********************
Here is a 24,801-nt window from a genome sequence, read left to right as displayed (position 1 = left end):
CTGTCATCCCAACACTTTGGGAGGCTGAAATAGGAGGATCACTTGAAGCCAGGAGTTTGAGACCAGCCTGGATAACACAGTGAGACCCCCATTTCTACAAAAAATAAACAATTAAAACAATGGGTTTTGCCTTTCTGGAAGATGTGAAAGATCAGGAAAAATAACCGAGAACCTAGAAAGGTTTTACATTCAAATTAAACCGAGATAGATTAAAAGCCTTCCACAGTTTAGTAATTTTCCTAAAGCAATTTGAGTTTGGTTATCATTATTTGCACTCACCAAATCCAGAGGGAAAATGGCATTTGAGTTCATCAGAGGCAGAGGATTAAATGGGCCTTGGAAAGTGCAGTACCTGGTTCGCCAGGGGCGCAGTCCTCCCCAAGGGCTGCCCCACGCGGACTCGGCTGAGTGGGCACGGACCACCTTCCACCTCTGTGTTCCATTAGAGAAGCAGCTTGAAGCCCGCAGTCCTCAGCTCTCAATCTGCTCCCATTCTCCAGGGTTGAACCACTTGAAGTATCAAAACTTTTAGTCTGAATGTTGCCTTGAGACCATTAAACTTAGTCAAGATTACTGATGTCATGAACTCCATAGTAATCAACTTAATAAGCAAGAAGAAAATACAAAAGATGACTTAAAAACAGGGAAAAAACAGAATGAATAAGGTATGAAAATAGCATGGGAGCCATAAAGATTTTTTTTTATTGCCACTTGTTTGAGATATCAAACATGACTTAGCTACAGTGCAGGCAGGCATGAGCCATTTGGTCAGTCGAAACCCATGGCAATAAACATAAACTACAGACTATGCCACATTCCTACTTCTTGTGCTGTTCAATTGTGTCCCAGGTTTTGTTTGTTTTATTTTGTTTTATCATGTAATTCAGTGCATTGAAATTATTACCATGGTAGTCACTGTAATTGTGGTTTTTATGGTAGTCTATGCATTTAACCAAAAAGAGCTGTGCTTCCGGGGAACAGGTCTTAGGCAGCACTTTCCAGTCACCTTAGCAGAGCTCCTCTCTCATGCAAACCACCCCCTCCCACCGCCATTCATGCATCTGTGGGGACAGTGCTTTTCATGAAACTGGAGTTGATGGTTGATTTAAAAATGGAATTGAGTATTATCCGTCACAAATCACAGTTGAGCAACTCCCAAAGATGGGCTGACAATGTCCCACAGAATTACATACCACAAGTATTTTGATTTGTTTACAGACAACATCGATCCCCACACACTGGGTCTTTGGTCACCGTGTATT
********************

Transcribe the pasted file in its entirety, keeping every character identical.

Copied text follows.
Here is a 24,801-nt window from a genome sequence, read left to right as displayed (position 1 = left end):
CTGTCATCCCAACACTTTGGGAGGCTGAAATAGGAGGATCACTTGAAGCCAGGAGTTTGAGACCAGCCTGGATAACACAGTGAGACCCCCATTTCTACAAAAAATAAACAATTAAAACAATGGGTTTTGCCTTTCTGGAAGATGTGAAAGATCAGGAAAAATAACCGAGAACCTAGAAAGGTTTTACATTCAAATTAAACCGAGATAGATTAAAAGCCTTCCACAGTTTAGTAATTTTCCTAAAGCAATTTGAGTTTGGTTATCATTATTTGCACTCACCAAATCCAGAGGGAAAATGGCATTTGAGTTCATCAGAGGCAGAGGATTAAATGGGCCTTGGAAAGTGCAGTACCTGGTTCGCCAGGGGCGCAGTCCTCCCCAAGGGCTGCCCCACGCGGACTCGGCTGAGTGGGCACGGACCACCTTCCACCTCTGTGTTCCATTAGAGAAGCAGCTTGAAGCCCGCAGTCCTCAGCTCTCAATCTGCTCCCATTCTCCAGGGTTGAACCACTTGAAGTATCAAAACTTTTAGTCTGAATGTTGCCTTGAGACCATTAAACTTAGTCAAGATTACTGATGTCATGAACTCCATAGTAATCAACTTAATAAGCAAGAAGAAAATACAAAAGATGACTTAAAAACAGGGAAAAAACAGAATGAATAAGGTATGAAAATAGCATGGGAGCCATAAAGATTTTTTTTTATTGCCACTTGTTTGAGATATCAAACATGACTTAGCTACAGTGCAGGCAGGCATGAGCCATTTGGTCAGTCGAAACCCATGGCAATAAACATAAACTACAGACTATGCCACATTCCTACTTCTTGTGCTGTTCAATTGTGTCCCAGGTTTTGTTTGTTTTATTTTGTTTTATCATGTAATTCAGTGCATTGAAATTATTACCATGGTAGTCACTGTAATTGTGGTTTTTATGGTAGTCTATGCATTTAACCAAAAAGAGCTGTGCTTCCGGGGAACAGGTCTTAGGCAGCACTTTCCAGTCACCTTAGCAGAGCTCCTCTCTCATGCAAACCACCCCCTCCCACCGCCATTCATGCATCTGTGGGGACAGTGCTTTTCATGAAACTGGAGTTGATGGTTGATTTAAAAATGGAATTGAGTATTATCCGTCACAAATCACAGTTGAGCAACTCCCAAAGATGGGCTGACAATGTCCCACAGAATTACATACCACAAGTATTTTGATTTGTTTACAGACAACATCGATCCCCACACACTGGGTCTTTGGTCACCGTGTATT